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Where I Can See You Paperback – January 10, 2017
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"Where I Can See You is a first-rate small-town mystery full of crackling suspense and enough surprises to make the reader’s head spin. But the book’s protagonist, Hud Matthews, is the real star here. A tough, smart, sensitive man haunted by his past and furiously compelled to keep looking for answers no matter how painful they may be. Don’t miss a single tension-filled word of this one!”
—David Bell, bestselling author of Since She Went Away
“A disgraced big-city police detective’s search for his mother and the return to the familiarity of his old hometown provide a solid framework for noir mystery. Juxtaposed against a series of seemingly senseless murders, the story unfolds with escalating tension. Readers are in the hands of a writer who knows how to tell a riveting story through the development of sympathetic characters—without the easy reliance on graphic violence.”
—Anne Hillerman, New York Times-bestselling author of Rock with Wings
“No one weaves a mystery quite like Larry D. Sweazy, and never has his one-of-a-kind knack for twists and thrills been on better display than in Where I Can See You. Hud Matthews is a hard-hewn, mold-breaking detective hell-bent on unearthing the secrets of not only his boyhood home—a small town with a skeleton in every closet, a ghost around every corner—but of his own past. And by any means necessary. Written with rich and vivid prose, Where I Can See You is a story that sinks its teeth into you and doesn’t let up until the last page is turned.”
—Adam James Jones, award-winning author of The Vendetta of Felipe Espinosa
“Sweazy is the rarest of writers. He aims for the jugular and hits it every time. Few do it as well. None do it better.”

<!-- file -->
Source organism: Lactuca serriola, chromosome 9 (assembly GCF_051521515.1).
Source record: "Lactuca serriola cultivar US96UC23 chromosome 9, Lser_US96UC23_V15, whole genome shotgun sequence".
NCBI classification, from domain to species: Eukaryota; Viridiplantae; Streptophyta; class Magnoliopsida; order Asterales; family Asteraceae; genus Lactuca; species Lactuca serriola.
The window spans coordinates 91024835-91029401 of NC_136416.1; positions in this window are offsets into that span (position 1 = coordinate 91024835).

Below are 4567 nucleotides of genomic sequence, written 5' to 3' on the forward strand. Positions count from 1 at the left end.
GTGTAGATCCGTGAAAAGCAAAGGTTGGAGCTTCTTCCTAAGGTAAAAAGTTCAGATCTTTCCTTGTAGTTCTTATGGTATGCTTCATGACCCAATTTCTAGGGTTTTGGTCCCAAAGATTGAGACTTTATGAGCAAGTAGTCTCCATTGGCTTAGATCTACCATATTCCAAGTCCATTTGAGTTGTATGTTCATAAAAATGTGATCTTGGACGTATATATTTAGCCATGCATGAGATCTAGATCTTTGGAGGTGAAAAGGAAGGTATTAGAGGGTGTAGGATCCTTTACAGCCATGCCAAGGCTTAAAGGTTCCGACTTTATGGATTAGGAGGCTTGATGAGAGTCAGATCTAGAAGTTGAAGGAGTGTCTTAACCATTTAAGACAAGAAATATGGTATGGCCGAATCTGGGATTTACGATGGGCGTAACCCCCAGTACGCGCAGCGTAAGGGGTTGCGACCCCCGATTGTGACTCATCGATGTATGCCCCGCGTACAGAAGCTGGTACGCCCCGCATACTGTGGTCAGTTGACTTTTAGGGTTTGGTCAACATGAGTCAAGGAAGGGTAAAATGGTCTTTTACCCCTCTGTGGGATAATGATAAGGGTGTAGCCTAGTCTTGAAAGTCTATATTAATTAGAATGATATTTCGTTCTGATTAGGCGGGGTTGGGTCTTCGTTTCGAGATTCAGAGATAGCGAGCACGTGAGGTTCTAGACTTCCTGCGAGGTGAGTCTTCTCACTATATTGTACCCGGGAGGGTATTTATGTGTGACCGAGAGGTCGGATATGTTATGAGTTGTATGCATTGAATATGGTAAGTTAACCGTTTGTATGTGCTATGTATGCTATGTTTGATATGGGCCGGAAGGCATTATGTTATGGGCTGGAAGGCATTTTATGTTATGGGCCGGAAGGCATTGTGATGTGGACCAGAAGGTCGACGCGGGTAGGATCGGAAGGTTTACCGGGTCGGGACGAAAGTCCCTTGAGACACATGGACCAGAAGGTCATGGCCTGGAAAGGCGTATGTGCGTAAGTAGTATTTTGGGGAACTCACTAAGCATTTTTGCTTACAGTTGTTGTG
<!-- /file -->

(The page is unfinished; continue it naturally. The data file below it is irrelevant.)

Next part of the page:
—Brandt Dodson, author of The Sons of Jude
“A master of narrative description, Sweazy paints from a cold palette. Hauntingly poignant, Where I Can See You rips the scabs off old wounds and long-buried secrets, revealing a tragic hero on a quest to unearth the truth of what happened to his beloved mother. Hud Matthews is a tough-as-nails, introspective cop who can take an oar upside the head and come back swinging. Rich and compelling, Where I Can See You is a moody tale of longing and loss, a quest through the haunted past to the violent present.”
—James W. Ziskin, author of the Anthony, Barry, and Lefty Award-nominated Ellie Stone Mysteries
“Sweazy has skillfully woven three strands together in this taut and moody mystery: Who killed a young woman and left her body at the edge of Demmie Lake? What happened to Detective Hud Matthews in Detroit that led him to return to the Lakes and join their underfunded force? And why did his mother up and vanish when he was an eight-year-old boy? Sweazy sets this yarn in a vividly evoked lakeside town, a long-time vacation destination now crumbling into nostalgia, poverty, and drugs. I could smell the mud by the lake and the mold inside the cabins. The town is crumbling, but the old secrets, yearnings, and alliances are as strong as ever. Hud was once an insider, but years away have left him uncertain of what remains of the town he knew. He juggles old loyalties, new acquaintances, and his own agenda in this fine mystery.”
—Ann Littlewood, author, the Iris Oakley mystery series
About the Author
Larry D. Sweazy is the author of See Also Deception, See Also Murder, A Thousand Falling Crows, Escape from Hangtown, Vengeance at Sundown, The Gila Wars, The Coyote Tracker, The Devil's Bones, The Cougar's Prey, The Badger's Revenge, The Scorpion Trail, and The Rattlesnake Season. He won the WWA Spur award for Best Short Fiction in 2005 and for Best Paperback Original in 2013, and the 2011 and 2012 Will Rogers Medallion Award for Western Fiction for the Josiah Wolfe series. He was nominated for a Derringer award in 2007, and was a finalist in the Best Books of Indiana literary competition in 2010, and won in 2011 for The Scorpion Trail. He has published over sixty nonfiction articles and short stories, which have appeared in Ellery Queen's Mystery Magazine; The Adventure of the Missing Detective: And 25 of the Year's Finest Crime and Mystery Stories!; Boys' Life; Hardboiled; Amazon Shorts, and several other publications and anthologies. He is member of ITW (International Thriller Writers), WWA (Western Writers of America), and WF (Western Fictioneers).